However, although sacked from the ruling party, Banda retained her vice presidential portfolio since she was jointly elected with the late president and had not been found guilty of any impeachable offence, although many had pushed for her trial on alleged mutiny after she publicly endorsed the widespread protests against the Mutharika government last July. Mutharika himself accused her of being behind the protests and threat to the nation’s security. The country’s Nyasa Times also accused her of plotting a coup. By October, speculations were rife that Mutharika’s government was going to slam a treason charge on Banda, who was being accused in intelligence quarters, however political, of collaborating with foreign mercenaries to truncate the Mutharika government before the 2014 handover date.

Banda was at the Synagogue Church of All Nations, Lagos, last December, and is a big fan of the Nigerian prophet, who she claimed healed her husband of stroke. On February 6 this year, Joshua predicted that an unnamed African president would die in April. On Thursday, 5 April, as accurately predicted by Joshua, President Mutharika had a cardiac arrest. By Friday, 7 April, 2012, the coast was clear for Banda to assume office. This made commentators like the Zanu PF minister, Professor Jonathan Moyo, to suggest that Mutharika’s death was engineered by his political enemies using the Joshua prophecy as an attention-diverting ploy and calling for a closer scrutiny of the Banda-Joshua relationship. Moyo alleged that President Mutharika had died as a result of an intelligence operation.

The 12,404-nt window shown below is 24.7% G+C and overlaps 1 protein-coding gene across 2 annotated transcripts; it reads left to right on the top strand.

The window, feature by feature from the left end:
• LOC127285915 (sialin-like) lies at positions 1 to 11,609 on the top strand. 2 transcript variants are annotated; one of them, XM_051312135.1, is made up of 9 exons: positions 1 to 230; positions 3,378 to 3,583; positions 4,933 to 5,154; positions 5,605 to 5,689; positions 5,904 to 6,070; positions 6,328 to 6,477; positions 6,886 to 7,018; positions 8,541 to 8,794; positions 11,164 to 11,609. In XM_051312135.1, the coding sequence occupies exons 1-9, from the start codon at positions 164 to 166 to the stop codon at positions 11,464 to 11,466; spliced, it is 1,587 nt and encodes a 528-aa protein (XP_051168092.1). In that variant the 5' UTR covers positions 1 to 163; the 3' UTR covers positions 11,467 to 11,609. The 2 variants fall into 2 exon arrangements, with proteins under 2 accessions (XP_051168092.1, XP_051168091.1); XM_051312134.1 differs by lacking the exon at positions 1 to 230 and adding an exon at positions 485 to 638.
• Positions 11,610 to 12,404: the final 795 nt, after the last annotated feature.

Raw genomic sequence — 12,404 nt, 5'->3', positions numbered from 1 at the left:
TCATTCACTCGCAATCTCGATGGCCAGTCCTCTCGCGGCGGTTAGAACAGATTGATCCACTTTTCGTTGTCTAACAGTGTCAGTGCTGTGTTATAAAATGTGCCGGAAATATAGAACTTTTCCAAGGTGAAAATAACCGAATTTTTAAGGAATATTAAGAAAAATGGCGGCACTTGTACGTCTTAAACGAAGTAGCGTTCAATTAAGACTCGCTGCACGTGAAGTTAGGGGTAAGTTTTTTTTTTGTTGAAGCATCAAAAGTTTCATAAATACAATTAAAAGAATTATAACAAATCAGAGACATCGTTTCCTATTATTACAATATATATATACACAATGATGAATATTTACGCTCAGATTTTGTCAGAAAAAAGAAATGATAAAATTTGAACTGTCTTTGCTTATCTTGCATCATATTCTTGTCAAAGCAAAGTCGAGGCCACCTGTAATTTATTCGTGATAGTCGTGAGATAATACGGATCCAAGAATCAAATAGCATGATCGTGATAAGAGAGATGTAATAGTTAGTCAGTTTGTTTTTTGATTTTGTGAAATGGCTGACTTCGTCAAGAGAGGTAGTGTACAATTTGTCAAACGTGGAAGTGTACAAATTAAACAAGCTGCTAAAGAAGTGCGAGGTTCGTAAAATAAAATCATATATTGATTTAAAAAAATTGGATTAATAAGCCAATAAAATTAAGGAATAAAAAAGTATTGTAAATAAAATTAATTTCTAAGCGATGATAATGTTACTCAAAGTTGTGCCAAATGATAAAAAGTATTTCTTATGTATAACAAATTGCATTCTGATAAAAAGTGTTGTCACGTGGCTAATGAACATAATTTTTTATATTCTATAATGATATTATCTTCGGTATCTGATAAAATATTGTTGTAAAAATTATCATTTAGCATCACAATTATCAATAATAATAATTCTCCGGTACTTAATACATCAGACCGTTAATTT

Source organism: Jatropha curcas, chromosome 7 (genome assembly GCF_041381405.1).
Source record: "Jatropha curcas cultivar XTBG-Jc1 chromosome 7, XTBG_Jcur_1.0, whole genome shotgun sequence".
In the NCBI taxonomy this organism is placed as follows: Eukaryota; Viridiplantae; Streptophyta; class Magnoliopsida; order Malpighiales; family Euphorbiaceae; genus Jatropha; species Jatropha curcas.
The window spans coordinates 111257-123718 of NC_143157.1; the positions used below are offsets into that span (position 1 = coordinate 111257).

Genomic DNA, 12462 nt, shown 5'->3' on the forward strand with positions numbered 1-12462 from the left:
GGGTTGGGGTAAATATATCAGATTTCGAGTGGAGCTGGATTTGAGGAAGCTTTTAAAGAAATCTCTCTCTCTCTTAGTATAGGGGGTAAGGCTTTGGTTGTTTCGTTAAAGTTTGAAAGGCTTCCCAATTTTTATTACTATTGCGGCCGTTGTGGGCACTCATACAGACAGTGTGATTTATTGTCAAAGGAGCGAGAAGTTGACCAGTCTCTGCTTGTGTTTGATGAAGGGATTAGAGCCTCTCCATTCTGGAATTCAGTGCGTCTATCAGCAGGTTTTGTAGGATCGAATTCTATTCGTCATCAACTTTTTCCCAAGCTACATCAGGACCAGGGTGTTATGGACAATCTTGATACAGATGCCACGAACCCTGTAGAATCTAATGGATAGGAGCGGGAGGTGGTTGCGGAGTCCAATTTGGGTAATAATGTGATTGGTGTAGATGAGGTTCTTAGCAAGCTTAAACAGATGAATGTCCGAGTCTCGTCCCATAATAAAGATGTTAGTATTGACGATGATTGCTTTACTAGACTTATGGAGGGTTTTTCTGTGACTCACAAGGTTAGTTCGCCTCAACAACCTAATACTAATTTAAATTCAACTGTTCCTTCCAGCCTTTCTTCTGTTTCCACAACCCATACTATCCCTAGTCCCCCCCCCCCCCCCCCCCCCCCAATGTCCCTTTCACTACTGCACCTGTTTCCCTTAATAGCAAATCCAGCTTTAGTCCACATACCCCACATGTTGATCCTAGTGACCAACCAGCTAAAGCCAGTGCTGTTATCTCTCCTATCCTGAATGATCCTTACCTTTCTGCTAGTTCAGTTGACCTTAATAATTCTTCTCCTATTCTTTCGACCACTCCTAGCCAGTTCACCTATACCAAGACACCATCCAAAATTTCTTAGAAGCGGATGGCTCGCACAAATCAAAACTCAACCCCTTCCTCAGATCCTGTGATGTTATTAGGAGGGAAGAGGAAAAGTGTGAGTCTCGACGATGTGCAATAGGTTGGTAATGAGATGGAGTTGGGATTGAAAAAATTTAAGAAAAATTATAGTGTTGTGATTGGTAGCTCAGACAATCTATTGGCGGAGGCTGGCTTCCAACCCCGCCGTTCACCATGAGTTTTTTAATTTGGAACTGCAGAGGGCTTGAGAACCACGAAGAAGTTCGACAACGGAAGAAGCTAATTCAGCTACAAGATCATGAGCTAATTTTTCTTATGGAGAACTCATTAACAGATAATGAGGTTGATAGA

“TB Joshua’s involvement in this tragedy smacks more of a plot than a prophecy. One thing for sure is that there is no prophecy here but just a prediction if one is to give him a benefit of doubt,” he said.

Immediately after assuming office, the new president began purging the government of the loyalists of the former president. She sacked the Inspector General of Police, Peter Mukhito, on April 7, replacing him with Loti Dzonzi. “Although we are in mourning, certain decisions cannot wait,” Banda told a news conference in the capital, Lilongwe, last Monday. Perks Ligoya, Reserve Bank governor, was sacked and replaced with Mary Nkosi, the country’s first female in that position. Patricia Kaliati, the Information Minister who publicly insisted that Mutharika was alive more than one day after his death, was given the boot, and so was Bright Malopa, head of the Malawi Broadcasting Corporation. Malopa had used the state media to campaign against Banda after her expulsion from the DPP.